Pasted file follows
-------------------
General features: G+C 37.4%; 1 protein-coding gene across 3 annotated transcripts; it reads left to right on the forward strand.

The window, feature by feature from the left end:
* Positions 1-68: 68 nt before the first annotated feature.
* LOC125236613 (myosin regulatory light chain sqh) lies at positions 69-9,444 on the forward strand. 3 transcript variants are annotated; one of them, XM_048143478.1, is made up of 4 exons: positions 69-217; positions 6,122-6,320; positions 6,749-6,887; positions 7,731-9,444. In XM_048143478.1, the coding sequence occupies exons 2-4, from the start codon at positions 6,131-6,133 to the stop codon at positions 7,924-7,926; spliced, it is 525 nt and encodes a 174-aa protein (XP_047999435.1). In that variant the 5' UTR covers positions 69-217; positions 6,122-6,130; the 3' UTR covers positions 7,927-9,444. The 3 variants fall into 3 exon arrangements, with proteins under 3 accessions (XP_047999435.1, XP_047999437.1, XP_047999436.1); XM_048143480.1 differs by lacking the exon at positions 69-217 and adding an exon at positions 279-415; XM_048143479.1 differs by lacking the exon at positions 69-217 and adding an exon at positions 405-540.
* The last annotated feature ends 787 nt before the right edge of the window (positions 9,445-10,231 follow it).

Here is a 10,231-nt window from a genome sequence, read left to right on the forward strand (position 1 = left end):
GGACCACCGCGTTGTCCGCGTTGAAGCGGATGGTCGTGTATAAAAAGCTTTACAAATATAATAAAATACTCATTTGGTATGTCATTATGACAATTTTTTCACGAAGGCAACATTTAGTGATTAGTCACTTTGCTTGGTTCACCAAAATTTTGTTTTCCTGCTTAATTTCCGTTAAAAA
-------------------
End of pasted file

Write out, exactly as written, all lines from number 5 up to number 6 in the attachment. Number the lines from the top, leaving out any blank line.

* The last annotated feature ends 787 nt before the right edge of the window (positions 9,445-10,231 follow it).

Here is a 10,231-nt window from a genome sequence, read left to right on the forward strand (position 1 = left end):